PERSONAL: Married Gelsey Kirkland (a dancer; divorced).
CAREER: Writer and journalist.
(With Gelsey Kirkland) Dancing on My Grave, Doubleday (Garden City, NY), 1986.
(With Gelsey Kirkland) The Shape of Love, Doubleday (Garden City, NY), 1990.
(With Gelsey Kirkland) The Little Ballerina and Her Dancing Horse, Doubleday (Garden City, NY), 1993.
Dance with Demons: The Life of Jerome Robbins, G. P. Putnam's Sons (New York, NY), 2001.
(With John Kander and Fred Ebb) Colored Lights: Forty Years of Words and Music, Show Biz, Collaboration, and All That Jazz, Faber and Faber (New York, NY), 2003.
SIDELIGHTS: Greg Lawrence met Gelsey Kirkland in the early 1980s, when Kirkland, a prima ballerina for the New York City Ballet and the American Ballet Theatre, was hitting a career low due to cocaine abuse. The two fell in love and Kirkland began to pull herself into recovery. In 1986 Lawrence and Kirkland coauthored Dancing on My Grave, Kirkland's tell-all autobiography about her life in professional dance.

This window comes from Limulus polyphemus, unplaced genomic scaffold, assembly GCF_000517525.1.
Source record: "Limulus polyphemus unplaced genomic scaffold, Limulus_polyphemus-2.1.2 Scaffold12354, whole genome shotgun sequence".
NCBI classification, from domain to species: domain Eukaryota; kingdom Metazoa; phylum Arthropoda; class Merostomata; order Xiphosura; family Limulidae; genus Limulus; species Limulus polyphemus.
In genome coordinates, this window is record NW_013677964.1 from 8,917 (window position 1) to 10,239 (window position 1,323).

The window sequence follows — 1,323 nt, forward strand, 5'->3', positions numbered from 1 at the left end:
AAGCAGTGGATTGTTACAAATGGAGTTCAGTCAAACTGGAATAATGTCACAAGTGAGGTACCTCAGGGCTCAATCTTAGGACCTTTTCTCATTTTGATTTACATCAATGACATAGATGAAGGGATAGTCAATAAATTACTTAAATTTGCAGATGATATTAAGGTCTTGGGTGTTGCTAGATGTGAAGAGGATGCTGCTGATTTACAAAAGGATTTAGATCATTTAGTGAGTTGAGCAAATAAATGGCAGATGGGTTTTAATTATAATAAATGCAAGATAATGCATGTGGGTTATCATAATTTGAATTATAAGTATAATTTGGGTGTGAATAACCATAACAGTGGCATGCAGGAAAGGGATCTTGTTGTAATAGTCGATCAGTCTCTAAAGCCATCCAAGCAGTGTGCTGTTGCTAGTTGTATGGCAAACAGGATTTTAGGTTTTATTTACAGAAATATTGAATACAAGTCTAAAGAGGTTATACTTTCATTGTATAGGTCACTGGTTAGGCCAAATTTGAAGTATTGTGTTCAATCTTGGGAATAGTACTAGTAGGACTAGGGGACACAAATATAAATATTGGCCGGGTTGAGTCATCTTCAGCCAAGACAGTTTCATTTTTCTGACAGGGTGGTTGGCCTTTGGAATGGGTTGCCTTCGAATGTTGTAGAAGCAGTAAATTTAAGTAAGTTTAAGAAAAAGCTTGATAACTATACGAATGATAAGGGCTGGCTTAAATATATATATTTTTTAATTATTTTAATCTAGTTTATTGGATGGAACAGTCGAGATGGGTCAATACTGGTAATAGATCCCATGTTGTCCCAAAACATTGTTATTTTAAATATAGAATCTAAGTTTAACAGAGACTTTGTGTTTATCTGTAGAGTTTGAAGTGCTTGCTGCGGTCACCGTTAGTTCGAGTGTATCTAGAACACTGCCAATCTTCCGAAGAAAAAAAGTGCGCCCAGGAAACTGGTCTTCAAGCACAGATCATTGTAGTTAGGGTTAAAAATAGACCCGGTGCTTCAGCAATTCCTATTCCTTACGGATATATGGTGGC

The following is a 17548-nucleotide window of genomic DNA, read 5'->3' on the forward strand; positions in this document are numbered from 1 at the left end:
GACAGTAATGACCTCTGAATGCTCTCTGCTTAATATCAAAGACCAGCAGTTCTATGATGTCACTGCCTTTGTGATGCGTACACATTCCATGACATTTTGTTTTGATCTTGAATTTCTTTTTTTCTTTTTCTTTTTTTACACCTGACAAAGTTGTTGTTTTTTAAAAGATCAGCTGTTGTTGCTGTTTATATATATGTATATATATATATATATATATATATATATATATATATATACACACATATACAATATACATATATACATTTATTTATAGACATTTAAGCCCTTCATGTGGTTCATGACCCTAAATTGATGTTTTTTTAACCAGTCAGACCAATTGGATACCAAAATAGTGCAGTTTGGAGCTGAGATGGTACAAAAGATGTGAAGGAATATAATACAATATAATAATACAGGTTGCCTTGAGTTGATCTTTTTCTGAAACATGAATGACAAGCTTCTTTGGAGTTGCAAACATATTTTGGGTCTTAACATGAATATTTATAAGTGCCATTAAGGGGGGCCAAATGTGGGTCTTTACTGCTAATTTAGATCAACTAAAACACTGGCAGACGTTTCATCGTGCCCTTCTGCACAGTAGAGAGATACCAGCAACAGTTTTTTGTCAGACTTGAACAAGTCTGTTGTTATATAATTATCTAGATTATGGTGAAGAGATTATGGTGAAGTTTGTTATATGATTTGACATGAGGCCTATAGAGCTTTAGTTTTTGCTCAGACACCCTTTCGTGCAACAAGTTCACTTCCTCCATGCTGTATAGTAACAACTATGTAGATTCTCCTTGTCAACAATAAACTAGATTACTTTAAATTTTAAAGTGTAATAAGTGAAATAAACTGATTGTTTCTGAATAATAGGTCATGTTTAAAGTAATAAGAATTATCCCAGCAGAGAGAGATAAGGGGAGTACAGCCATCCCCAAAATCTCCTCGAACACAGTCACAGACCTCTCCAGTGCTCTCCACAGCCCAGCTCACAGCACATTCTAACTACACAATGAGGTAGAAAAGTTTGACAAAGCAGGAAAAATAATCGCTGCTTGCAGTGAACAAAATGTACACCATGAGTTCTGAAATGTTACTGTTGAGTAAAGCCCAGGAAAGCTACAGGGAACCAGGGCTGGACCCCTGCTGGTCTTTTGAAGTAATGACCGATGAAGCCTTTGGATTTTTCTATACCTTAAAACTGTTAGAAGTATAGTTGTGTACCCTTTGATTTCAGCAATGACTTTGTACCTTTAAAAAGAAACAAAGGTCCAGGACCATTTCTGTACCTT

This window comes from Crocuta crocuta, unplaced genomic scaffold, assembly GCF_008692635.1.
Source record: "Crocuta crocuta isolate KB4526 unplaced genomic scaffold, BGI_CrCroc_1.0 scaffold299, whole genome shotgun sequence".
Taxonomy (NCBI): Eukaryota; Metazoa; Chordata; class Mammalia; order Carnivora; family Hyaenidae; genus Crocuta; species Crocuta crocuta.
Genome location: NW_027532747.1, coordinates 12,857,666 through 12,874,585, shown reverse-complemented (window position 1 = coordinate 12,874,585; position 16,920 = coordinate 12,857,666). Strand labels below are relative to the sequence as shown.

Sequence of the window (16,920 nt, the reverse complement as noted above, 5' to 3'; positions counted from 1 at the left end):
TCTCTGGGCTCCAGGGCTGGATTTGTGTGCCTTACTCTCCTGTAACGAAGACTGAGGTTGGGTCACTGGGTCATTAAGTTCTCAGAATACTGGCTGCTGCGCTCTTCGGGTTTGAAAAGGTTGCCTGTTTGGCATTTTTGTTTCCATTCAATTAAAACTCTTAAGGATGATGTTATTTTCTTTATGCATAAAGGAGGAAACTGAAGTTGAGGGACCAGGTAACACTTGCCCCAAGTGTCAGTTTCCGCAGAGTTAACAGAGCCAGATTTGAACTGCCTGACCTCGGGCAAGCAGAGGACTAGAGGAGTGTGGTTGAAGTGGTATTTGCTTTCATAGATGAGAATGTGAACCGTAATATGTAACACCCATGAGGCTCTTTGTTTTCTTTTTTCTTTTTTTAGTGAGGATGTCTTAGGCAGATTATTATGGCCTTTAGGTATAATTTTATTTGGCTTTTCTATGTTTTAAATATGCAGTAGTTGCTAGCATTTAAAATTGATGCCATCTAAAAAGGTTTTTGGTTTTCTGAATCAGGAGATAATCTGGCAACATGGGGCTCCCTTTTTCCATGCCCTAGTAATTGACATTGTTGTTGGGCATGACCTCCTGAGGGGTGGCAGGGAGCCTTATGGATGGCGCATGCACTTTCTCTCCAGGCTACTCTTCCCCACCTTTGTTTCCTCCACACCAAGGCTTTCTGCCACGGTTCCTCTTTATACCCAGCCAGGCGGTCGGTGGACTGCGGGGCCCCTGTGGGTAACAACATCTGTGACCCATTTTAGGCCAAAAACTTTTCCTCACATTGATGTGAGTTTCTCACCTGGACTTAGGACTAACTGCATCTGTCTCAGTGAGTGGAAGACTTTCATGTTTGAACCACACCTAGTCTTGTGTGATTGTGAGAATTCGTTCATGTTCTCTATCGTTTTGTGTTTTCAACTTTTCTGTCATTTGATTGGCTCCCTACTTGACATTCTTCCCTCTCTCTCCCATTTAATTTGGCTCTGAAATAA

Dancing on My Grave details Kirkland's rise to fame, her tumultuous relationship with choreographer and New York City Ballet founder George Balanchine, the plastic surgery brought on by low self-image, and her eventual descent into addiction. The book was a sensation upon publication due not only to Kirkland's frank description of her fall, but also because she named names and placed the blame for her problems on Balanchine and former partners/lovers, such as Mikhail Baryshinikov. New Republic reviewer Eva Resnikova was highly unresponsive to Kirkland's story, noting that the "problem lies in the heroine herself, who emerges as a distinctly antipathetic character—self-centered, narcissistic, pompous." Kirkland's "overwhelming personal problems and blinding fanaticism obscure some real issues in ballet that deserve to be addressed seriously," Resnikova added. Jacqueline Coleman, writing in the National Review, also found Dancing on My Grave to be full of "the raw material of self-psychoanalysis, largely devoid of true insight," calling it "an embarrassingly intimate piece of self-indulgent mud-slinging." Coleman did add that the book's peak behind the curtain of American ballet does give it "some higher value, but balletomanes will also be fascinated by its rare, vile views from backstage."